There is a renewed focus on children’s mental health because of the pandemic and Hurricane Ian.
This year, the foundation behind the Naples Winter Wine Festival handed out $1 million to food banks and hospitals to ensure the need for food and care was there for our kids. They can pull out money like that because of the wine festival.
It is considered the Superbowl of charity events. There is fantastic food and incredible wine, but if you talk to anyone generous enough to pay for a ticket for the festival, they will tell you this weekend is all about what happened on Friday.
Booth by booth, brief interactions lead to lifetime commitments as donors meet the kids benefiting from their donations.
“I met Nathan with Able Academy, and he was telling me all about their after-school programming for children and adults with developmental disabilities,” said Amy West.
Meet the kids day is West’s favorite day of the Naples Winter Wine Festival. It comes 24 hours before the big auction that raises millions of dollars, and the whole point is for donors to see where their money goes.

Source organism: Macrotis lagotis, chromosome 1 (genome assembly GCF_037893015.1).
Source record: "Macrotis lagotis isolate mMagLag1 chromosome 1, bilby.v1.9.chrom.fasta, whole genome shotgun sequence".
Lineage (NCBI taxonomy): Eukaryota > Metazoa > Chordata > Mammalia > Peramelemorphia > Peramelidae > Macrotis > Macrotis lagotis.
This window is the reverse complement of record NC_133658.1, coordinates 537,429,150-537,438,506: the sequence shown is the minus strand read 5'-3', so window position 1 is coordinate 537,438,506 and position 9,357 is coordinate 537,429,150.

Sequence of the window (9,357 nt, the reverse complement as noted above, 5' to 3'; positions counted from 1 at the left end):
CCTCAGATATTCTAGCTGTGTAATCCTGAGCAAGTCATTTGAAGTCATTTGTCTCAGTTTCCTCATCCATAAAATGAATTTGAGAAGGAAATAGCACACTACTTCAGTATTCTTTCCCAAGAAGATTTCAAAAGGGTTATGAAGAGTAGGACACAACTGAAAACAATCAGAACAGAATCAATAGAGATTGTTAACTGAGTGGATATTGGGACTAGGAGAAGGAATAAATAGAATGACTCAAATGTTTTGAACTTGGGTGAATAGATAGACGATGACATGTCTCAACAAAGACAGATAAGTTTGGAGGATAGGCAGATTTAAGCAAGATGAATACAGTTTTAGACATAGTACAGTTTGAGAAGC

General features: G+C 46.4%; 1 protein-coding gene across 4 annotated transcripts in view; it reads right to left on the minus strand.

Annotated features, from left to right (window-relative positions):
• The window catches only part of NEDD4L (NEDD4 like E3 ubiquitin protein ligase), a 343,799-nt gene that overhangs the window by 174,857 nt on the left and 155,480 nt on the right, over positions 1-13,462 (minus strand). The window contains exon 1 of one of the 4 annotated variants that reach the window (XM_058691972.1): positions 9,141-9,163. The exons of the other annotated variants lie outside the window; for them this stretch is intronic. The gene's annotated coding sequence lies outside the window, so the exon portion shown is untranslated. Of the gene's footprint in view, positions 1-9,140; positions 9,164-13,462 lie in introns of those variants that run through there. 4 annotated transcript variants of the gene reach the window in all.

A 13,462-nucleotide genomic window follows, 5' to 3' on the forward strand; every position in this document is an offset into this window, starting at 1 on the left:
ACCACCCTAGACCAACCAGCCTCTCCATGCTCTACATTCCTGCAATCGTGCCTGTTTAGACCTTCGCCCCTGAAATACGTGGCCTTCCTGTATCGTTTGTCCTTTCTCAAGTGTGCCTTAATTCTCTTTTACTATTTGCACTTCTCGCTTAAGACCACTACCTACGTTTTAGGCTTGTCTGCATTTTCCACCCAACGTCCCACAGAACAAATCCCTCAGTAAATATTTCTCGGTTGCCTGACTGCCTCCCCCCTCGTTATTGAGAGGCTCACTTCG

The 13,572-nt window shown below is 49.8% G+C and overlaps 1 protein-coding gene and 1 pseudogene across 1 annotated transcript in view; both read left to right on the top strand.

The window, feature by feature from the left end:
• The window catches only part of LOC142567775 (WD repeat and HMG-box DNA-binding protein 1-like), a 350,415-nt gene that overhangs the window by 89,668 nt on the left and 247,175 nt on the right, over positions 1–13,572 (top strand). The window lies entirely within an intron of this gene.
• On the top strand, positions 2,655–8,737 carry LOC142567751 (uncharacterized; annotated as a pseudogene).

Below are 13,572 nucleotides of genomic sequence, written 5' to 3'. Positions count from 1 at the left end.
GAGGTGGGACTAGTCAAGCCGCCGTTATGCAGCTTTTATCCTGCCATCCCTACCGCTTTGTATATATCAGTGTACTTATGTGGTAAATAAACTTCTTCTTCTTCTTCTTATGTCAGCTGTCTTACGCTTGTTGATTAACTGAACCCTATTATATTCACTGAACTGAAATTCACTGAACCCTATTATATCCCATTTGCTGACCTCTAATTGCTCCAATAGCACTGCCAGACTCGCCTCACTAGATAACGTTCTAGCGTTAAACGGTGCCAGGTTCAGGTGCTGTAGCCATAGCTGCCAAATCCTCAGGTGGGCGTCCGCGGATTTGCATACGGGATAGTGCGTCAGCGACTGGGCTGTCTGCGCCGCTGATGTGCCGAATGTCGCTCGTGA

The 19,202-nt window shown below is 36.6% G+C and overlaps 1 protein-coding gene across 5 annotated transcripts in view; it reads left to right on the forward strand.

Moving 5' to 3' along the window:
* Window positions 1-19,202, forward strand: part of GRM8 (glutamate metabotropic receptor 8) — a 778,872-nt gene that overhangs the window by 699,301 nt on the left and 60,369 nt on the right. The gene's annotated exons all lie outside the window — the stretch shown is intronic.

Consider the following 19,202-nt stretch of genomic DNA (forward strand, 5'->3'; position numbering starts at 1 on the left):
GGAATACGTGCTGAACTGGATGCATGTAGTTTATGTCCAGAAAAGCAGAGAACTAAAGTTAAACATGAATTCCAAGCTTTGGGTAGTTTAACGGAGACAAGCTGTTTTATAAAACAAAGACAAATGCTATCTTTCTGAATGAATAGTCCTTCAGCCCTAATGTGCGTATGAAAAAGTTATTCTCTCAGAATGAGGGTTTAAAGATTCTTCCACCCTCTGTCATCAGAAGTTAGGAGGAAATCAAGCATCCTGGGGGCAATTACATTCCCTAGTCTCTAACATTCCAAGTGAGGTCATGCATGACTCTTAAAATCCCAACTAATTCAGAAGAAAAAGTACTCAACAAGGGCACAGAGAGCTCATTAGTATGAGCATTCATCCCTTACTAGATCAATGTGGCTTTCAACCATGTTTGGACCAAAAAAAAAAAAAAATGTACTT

OJ Buigas and his wife have been a part of the Naples Winter Wine Festival for 10 years and are hooked to this mission.
“Kids that have come through the programs, the many programs here, and actually get to go to college and then graduated get a job, there’s nothing more rewarding,” Buigas said.
That rewarding feeling discovered led to a family affair. “So I have my daughter, my son-in-law,” said Buigas.
Buigas’ daughter and son-in-law fly from Virginia yearly to participate in this festival because they believe in it.
“Anyone who walks in and meets any of these children can see the effect it has on their lives and their parents and the families they can touch,” said Mandy Bokan.
“You asked about why this one. 100% of the profits are fed back into the community,” Andrew Bokan said.
Every year there’s a different theme, and this year’s theme is ‘In Perfect Harmony,’ so when the other attendees went to all the various booths, they received guitar picks that were put on a chain so they could take them home and remember all the nonprofits they are donating to.